Unable to Find Evidence of a Conspiracy

Unable to Find Evidence of a Conspiracy

Chris Hani speaks at a rally. The veteran leader of uMkhonto we Sizwe and leader of the South African Communist Party was extremely charismatic.

At 10:20 am on 10 April 1993, a Polish immigrant to South Africa named Janusz Walus pulled up behind the head of the South African Communist Party, Chris Hani, in his driveway.  

Walus shouted, “Mr. Hani!”, which caused the anti-apartheid leader to turn around.  The turn gave Walus an easier target, and he shot Hani multiple times before getting in his car and driving off.  

Hani’s neighborhood in Boksburg was mixed race, and a white Afrikaans neighbor saw what was happening and quickly wrote down the license plate of the shooter.  She then immediately reported it to police.  That report allowed police to arrest Walus fairly quickly, as he was still driving around.  

This act threatened to spiral South Africa out of control into an all-out race war.  The nation had been walking on eggshells as it attempted to transition from white-minority apartheid rule to the Rainbow Nation ideal put forth by Nelson Mandela and others who had risked themselves in the anti-apartheid movement.  

Riots broke out in Cape Town, Durban, and Port Elizabeth.  After a night vigil, angry attendees began torching homes near the vigil site just outside Soweto.  

On 13 April, Nelson Mandela addressed the nation to try to stem the rising tide of violence and anger.

Tonight I am reaching out to every single South African, black and white, from the very depths of my being.  A white man, full of prejudice and hate, came to our country and committed a deed so foul that our whole nation now teeters on the brink of disaster.  A white woman of Afrikaaner origin risked her life so that we may know, and bring to justice, this assassin.  The cold-blooded murder of Chris Hani has sent shockwaves throughout the country and the world…Now is the time for all South Africans to stand together against those who, from any quarter, wish to destroy what Chris Hani have his life for – the freedom of all of us. –Nelson Mandela 13 April 1993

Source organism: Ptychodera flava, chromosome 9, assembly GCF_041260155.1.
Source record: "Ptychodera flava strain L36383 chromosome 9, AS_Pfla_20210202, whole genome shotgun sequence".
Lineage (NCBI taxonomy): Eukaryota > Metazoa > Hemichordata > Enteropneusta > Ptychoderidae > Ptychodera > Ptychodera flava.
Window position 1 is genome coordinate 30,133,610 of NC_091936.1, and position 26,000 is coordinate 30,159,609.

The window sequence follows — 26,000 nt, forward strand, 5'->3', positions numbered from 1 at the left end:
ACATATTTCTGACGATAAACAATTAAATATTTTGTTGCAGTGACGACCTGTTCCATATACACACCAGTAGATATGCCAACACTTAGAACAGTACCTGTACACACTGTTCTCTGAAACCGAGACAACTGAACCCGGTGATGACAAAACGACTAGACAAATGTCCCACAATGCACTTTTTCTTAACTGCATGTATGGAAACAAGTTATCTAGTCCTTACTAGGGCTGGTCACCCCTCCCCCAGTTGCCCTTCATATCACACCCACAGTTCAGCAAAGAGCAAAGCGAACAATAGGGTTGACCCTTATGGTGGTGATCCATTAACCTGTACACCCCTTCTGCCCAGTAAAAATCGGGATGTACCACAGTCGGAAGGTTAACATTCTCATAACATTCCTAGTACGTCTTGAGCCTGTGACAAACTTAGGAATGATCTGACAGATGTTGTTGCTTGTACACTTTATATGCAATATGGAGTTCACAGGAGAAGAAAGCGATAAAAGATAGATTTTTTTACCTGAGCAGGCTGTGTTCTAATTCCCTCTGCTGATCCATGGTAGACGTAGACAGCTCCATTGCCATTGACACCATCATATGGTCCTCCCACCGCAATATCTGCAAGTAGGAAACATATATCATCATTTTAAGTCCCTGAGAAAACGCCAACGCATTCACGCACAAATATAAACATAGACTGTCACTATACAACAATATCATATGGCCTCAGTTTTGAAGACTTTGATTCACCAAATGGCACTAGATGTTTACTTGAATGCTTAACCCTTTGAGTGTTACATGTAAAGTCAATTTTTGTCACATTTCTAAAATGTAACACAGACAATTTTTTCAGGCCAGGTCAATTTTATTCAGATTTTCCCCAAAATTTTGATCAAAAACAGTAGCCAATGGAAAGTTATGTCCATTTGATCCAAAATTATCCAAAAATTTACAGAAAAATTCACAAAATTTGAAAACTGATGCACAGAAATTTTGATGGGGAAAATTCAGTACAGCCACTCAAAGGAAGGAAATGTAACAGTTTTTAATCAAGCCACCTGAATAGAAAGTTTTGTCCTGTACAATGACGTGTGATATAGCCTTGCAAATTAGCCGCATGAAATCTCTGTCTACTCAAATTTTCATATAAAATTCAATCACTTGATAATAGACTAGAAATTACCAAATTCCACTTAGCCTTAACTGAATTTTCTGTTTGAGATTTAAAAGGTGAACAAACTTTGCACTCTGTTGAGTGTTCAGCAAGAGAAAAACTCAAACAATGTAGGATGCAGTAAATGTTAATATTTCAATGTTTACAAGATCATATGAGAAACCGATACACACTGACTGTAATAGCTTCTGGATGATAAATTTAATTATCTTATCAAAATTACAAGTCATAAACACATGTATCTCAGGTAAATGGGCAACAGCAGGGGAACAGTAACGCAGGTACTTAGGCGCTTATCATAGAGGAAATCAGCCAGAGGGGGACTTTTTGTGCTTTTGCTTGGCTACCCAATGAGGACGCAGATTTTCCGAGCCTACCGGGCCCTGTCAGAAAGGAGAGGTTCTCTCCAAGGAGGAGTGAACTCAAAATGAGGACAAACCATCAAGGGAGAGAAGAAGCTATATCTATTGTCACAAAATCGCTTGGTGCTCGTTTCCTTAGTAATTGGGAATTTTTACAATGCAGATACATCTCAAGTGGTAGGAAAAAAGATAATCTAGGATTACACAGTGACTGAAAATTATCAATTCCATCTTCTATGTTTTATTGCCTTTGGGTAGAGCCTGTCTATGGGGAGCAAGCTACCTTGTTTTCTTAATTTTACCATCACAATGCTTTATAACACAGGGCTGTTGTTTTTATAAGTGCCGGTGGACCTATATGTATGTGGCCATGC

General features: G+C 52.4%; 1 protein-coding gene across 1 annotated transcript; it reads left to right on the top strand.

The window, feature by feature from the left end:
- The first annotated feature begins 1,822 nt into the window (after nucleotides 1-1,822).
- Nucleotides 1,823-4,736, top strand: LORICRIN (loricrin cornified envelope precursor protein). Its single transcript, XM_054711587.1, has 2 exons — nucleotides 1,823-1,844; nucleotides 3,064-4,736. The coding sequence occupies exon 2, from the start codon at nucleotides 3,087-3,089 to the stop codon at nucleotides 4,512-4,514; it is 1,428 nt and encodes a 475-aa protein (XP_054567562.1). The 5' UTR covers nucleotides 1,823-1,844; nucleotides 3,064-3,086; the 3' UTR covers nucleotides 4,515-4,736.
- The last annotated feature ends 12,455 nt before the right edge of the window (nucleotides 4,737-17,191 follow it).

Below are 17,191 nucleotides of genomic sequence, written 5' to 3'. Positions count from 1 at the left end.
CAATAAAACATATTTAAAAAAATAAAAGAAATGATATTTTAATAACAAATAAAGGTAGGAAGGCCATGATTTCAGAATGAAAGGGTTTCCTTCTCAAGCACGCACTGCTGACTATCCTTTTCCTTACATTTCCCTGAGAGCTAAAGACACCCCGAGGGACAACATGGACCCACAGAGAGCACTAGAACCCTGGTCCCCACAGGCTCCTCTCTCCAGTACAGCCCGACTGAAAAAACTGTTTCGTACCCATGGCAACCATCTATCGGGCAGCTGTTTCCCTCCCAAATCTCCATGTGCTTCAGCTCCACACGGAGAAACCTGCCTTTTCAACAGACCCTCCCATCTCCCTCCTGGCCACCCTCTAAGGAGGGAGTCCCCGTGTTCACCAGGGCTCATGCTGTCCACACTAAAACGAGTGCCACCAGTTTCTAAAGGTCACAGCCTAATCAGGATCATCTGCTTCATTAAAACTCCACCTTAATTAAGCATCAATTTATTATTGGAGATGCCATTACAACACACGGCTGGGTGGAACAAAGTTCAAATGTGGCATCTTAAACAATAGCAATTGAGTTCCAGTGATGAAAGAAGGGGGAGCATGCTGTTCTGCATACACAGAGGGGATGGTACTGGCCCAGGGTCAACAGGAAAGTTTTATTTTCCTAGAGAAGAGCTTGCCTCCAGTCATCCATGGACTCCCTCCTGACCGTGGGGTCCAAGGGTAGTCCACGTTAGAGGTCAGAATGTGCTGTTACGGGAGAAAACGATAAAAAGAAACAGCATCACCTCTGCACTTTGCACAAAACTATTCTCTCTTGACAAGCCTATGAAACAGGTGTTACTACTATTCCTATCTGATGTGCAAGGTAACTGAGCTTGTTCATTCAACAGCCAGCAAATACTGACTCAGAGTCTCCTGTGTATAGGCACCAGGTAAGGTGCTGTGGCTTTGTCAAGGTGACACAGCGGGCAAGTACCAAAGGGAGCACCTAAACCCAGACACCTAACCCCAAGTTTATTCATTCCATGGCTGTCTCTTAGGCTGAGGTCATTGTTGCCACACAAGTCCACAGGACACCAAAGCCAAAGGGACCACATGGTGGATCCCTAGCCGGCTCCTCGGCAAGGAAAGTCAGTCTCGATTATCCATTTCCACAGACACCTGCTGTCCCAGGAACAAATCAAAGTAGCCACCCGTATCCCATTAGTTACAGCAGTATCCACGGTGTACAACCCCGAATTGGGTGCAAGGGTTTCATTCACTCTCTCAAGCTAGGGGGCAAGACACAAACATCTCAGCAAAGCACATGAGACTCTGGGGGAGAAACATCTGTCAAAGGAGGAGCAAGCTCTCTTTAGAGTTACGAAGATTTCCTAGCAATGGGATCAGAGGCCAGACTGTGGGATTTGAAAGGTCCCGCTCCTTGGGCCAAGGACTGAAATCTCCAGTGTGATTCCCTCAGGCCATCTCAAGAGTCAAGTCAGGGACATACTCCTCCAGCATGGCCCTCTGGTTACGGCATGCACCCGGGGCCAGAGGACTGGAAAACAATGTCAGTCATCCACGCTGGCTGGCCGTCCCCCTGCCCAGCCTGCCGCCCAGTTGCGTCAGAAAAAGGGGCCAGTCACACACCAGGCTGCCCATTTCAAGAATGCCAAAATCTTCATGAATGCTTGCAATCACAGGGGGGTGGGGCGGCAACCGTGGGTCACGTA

Walus would not speak to police at first, but eventually he misjudged a police officer, believing him to be sympathetic to the white power structure.  He gave enough information to the police officer to also implicate a Conservative Party member of Parliament, Clive Derby-Lewis.  

Because of this confession, Derby-Lewis was able to be connected to the weapon used by Walus to assassinate Chris Hani.  

Both men were tried and convicted of Hani’s death within six months and sentenced to death, although that sentence became life imprisonment when the laws involving judicial punishment changed.  The two attempted to gain amnesty from testimony in front of the Truth and Reconciliation Commission, but were turned down because the Commission was, “…unable to find evidence that the two murderers convicted of the killing of Chris Hani took orders from international groups, security forces, or higher ups in the right-wing echelons.

Janusz Walus

At his trial, Janusz Walus testified about why he had murdered Hani, “I did it for the CP [Conservative Party] and to stop communists and radicals from gaining power in this country.

Elections were held one year after Hani’s death.  Walus ad Derby-Lewis, despite their best efforts and a murder, were unable to prevent the progress toward democracy.

To read more about South Africa, please click here.

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